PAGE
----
This is the week of hobbyhorses. I love sparklines though I’ve been very lazy in actually trying to make more use of them. Sparklines are simple little graphs that can pepper text to illustrate data. I went through a phase of using them a year ago on media coverage of technical stuff, the excessive online habits of Hong Kongers and a rather lame illustration (my first effort) at the rise and fall of Internet cliches.
Anyway, interest seems to be returning for sparklines. Here’s a good piece on Corante on Sparklines: Merging visual data with text about a new utility that lets you create sparklines for your web page or blog:
Joe Gregorio took the idea and ran with it. He created a web-based utility that lets you input a series of comma-separated values from 1 to 100 in order to generate a sparkline you can add to any online text. To give it a shot, I entered the numbers of repeat visitors to this blog beginning on Monday, March 13 and ending yesterday, March 19.
I thought we had gotten beyond the era of people walking around with advertising hoardings hung around their necks like some medieval punishment, but apparently it ain’t so. Adwalker (motto: ‘You’ve got to find some way of saying it without saying it’, which apparently is something that Duke Ellington said) says that by
wearing the Adwalker i-pack, our personnel engage consumers at premium Out Of Home locations, delivering the highest quality brand experience through Adwalker’s Interactive applications.
Actually, it’s not quite as awful as it sounds, and probably this is the direction that the advertising world is likely to go in: The Adwalker patented media platform is worn as a compact body pack, enabling services and applications that include brand advertising, point of sale, data capture and multi media messaging. Like so:
Adwalker has signed a three year access agreement with British airports under which the folk above will be able to wander around the airports harassing passengers. Now you won’t be sure whether the person coming towards you with some device tied to their chest is a terrorist or a marketing person. In either case, I would advise running.
Here’s a new idea for non-intrusive advertising: T&S Advertising. It’s basically a way for your website to rent out space in the title bar of your browser and its status bar (the bit at the bottom) to outside advertisers. Like this at the top:
and this at the bottom:
The idea here is that such advertising doesn’t take up any extra space, isn’t intrusive and could be easily configurable. A website would rent out space there in the same way it would rent out space to Google Ads, banner ads, or whatever. It’s the brainchild of a 23–year old Dutch student called Johan Struijk, who according to a press release made available yesterday hopes that
at only $1 per 1000 views this is a low cost but effective form of advertising. “I think this will mainly appeal to modern, forward thinking businesses,” Johan said, “and perhaps some of the larger blue chip companies who have established brand names and slogans.”
I’m not as convinced as he that this would take off big time since those places on a screen are so unobtrusive as to be invisible, but I could be wrong. And it’s good to see folks exploring ideas like this which don’t involve hoodwinking the user. Johan might want to run a spell checker over his website and press release, though, just so the blue chips take him seriously.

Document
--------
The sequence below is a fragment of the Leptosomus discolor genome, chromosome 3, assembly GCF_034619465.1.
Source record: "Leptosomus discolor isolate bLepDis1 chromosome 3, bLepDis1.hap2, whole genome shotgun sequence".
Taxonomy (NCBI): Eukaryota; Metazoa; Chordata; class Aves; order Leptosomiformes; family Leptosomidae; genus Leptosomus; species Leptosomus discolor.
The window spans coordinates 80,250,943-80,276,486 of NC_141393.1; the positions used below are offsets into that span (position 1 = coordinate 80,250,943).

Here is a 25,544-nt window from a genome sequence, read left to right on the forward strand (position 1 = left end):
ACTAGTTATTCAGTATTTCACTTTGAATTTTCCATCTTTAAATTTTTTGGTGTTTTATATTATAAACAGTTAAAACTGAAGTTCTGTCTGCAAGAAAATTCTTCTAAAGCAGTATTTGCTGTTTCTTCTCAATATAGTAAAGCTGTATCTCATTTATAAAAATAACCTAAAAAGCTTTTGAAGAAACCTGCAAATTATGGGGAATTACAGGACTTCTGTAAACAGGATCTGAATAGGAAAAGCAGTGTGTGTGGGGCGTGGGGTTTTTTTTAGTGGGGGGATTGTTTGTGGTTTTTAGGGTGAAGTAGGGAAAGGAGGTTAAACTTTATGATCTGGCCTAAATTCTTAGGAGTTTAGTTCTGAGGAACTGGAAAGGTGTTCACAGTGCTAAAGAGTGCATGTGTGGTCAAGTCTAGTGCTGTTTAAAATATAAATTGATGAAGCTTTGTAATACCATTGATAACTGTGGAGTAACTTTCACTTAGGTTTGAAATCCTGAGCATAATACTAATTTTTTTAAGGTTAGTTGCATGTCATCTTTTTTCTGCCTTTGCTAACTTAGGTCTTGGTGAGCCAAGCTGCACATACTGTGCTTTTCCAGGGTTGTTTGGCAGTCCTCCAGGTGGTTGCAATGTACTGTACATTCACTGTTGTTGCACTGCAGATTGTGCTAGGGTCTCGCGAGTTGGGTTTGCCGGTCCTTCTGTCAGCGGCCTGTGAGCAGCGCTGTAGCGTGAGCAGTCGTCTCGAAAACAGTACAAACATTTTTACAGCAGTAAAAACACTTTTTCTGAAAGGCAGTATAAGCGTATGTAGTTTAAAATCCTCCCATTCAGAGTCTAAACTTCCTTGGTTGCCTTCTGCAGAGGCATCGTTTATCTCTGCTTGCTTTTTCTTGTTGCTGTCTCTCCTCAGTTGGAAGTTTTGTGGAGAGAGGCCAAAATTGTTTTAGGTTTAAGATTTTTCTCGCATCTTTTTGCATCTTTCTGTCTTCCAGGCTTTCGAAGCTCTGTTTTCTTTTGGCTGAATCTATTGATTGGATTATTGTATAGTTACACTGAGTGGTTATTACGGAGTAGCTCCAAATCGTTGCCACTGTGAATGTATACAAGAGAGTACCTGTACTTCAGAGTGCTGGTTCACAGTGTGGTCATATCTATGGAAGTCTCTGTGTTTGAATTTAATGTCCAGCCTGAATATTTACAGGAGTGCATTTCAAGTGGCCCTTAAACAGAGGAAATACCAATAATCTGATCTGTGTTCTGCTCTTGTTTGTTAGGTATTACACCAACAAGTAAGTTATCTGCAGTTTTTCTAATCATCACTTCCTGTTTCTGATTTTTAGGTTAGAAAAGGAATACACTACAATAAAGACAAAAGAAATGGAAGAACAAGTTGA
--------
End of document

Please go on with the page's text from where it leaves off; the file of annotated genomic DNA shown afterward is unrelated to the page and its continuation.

Adobe Photoshop’s old challenger, Paint Shop Pro, is back.
Jasc Software yesterday announced the launch of Paint Shop Pro 9 and something called Paint Shop Pro Studio, a “photo editor for consumers who want to do more than novice editing without a steep learning curve”.
Paint Shop Pro 9 takes the photo and graphics editor a bit further, Jasc says, with stuff like digital camera noise removal (I didn’t even know there was something like that), a chromatic aberration removal filter, fill flash and Raw image support, features Jasc says are “often sold individually for hundreds of dollars”. Paint Shop Pro 9 costs $130 while Paint Shop Pro Studio is $80, which includes a free copy of the standard edition of Paint Shop Photo Album 5.
I’ll be test-driving these products in a later column.
Alan Reiter, the camera phone guy, has some interesting stuff to say about how phone companies are shooting themselves in the foot with dumb commercials that only reinforcing perceptions that camera+phone=public menace. He points to a TV commercial of a girl snapping a guy eating pasta like a slob, and then sending it to the guy’s fiancee. (I don’t know how this mini-story ends, but I assume the message is: “Buy a camera phone and avoid foolish mistakes like marrying a guy who doesn’t eat nice”.)
Anyway, Alan asks, “Wouldn’t you think that with all the money the handset vendors and cellular operators can spend on advertising and marketing, they would be able to come up with commercials that not only target the right demographics, but also wouldn’t wave a red flag in front of people who want to ban phones?” I agree. The ads I’ve seen in this part of the world only convince me that marketing folk haven’t got a clue about what users could do with these gadgets and so build their commercials around nonsensical scenarios involving butterflies, ocean-going yachts and beautiful people in tight sweaters. I think municipalities should ban the commercials, not the phones.